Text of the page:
Wednesday, July 25, 2007

Essential Fatty Acids in Vegetarian Nutrition

Mahatma Gandhi once said, "Where ever flaxseeds become a regular food item among the people, there will be better health". While this prediction was based on simple observation, scientific evidence would suggest there is more than a grain of truth to his words. Flaxseeds are an exceptional source of lignans, a potent anticarcinogen and the richest known source of the essential omega-3 fatty acid, alpha-linolenic acid.

It is generally assumed that North Americans need not worry about getting enough fat of any kind, but as research unfolds, a fatal flaw in this thinking is revealed. Not all fats are damaging to health. Some fats are protective, and two in particular are essential to life – they are the essential fatty acids (EFA), linoleic acid (omega-6) and alpha-linolenic acid (omega-3).

Changes in our food supply since the industrial revolution have jeopardized both the quantity and balance of these nutrients. Our current dietary pattern provides excessive amounts of omega-6 fatty acids in relation to omega-3 fatty acid content (1,2). This imbalance of essential fatty acids affects vegetarians at least as much as omnivores. In addition, the trend towards very low fat vegetarian diets (10% or less of calories from fat) may further compromise essential fatty acid intake.

Function of EFA’s

Essential fatty acids are necessary for the formation of healthy cell membranes, the proper development and functioning of the brain and nervous system, and for the production of hormone-like substances called eicosanoids (thromboxanes, leukotrienes, prostaglandins). These chemicals regulate numerous body functions including blood pressure, blood viscosity, vasoconstriction, immune and inflammatory responses (3). Humans have the ability to convert the linoleic and alpha-linolenic acid to longer chain fatty acids, which serve as precursors for eicosanoids.

Eicosanoids formed from arachidonic acid (AA) (omega-6 family) have the potential to increase blood pressure, inflammation, platelet aggregation, thrombosis, vasospasm, allergic reactions and cell proliferation. Those formed from eicosapentanoic acid (EPA)(omega-3 family) have opposing affects (4,5). Omega-6 and omega-3 fatty acids are not interchangeable; we must consume both.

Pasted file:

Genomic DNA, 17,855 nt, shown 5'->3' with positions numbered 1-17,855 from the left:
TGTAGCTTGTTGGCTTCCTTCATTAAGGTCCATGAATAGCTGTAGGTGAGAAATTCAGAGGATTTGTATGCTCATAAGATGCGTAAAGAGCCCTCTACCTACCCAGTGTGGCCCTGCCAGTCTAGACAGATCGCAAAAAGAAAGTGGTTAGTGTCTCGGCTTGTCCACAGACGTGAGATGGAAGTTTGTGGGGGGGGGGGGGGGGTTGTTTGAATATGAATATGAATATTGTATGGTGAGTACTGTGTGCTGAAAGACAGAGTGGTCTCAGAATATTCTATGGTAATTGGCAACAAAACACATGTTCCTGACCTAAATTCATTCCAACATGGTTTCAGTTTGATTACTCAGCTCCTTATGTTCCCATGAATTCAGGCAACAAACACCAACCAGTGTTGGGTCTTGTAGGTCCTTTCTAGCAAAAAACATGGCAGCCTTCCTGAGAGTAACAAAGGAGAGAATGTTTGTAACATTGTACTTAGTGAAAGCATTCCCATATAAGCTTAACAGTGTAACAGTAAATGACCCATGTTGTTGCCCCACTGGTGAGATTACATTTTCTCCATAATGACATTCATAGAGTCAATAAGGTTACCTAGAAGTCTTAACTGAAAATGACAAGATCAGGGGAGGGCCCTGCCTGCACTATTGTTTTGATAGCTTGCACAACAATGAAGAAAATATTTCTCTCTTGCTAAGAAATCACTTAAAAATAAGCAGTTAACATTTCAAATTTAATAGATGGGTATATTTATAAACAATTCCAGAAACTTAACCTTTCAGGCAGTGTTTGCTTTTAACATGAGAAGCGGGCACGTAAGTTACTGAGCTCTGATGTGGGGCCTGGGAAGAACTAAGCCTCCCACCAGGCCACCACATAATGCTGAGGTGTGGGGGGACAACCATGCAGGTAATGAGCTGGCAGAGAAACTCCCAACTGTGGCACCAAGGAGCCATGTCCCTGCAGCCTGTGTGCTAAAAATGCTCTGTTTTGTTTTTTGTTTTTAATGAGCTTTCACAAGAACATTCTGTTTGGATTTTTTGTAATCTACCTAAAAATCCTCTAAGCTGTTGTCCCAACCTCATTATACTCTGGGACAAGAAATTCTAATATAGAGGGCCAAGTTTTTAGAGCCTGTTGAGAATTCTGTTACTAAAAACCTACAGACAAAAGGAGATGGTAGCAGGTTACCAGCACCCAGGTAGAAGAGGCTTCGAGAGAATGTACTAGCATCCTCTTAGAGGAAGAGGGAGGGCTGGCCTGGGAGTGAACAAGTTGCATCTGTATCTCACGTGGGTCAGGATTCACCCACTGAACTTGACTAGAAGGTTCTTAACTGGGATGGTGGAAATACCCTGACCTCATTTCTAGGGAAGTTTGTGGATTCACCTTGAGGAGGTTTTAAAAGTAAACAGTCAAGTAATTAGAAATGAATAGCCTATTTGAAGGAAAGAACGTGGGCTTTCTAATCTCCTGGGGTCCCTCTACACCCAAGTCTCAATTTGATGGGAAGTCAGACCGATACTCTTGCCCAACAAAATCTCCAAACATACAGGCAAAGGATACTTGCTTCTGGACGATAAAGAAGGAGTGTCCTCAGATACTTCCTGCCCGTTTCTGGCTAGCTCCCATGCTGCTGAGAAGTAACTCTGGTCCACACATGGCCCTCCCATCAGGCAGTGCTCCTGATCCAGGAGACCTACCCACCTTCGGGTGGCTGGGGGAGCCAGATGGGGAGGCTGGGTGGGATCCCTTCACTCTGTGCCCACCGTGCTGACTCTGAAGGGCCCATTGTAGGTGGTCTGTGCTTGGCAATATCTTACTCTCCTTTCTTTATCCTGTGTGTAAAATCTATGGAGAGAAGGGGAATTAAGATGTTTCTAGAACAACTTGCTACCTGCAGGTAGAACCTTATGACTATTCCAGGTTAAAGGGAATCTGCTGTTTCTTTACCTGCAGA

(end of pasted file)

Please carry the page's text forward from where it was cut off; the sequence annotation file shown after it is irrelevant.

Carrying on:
These two families of essential fatty acids compete for enzymes involved in their desaturation, thus the excessive consumption of foods rich in omega-6 fatty acids may compromise the conversion of alpha-linolenic acid to EPA, with adverse affects for health and disease. Current research suggests that the levels of essential fatty acids and the balance between them may play a critical role not only in growth and development, but also in the prevention and treatment of chronic diseases including coronary artery disease, hypertension, type II diabetes, arthritis and other immune/inflammatory disorders, and cancer (6-11).

The primary sources of essential fatty acids are plants on land and in the sea. Linoleic acid is found primarily in seeds, nuts, grains and legumes. Alpha-linolenic acid is found in the green leaves of plants, including phytoplankton and algae, and in selected seeds, nuts and legumes (flax, canola, walnuts and soy). Arachidonic acid (AA) and docosahexaenoic (DHA) acid are obtained directly from animal foods – AA from meat and poultry and DHA and EPA from fish.

When addressing the issue of essential fatty acids in vegetarian diets, three key questions arise:

1. How much omega-6 and omega-3 fatty acids do vegetarians need?
2. Do vegetarians convert alpha-linolenic acid to EPA and DHA in sufficient quantity?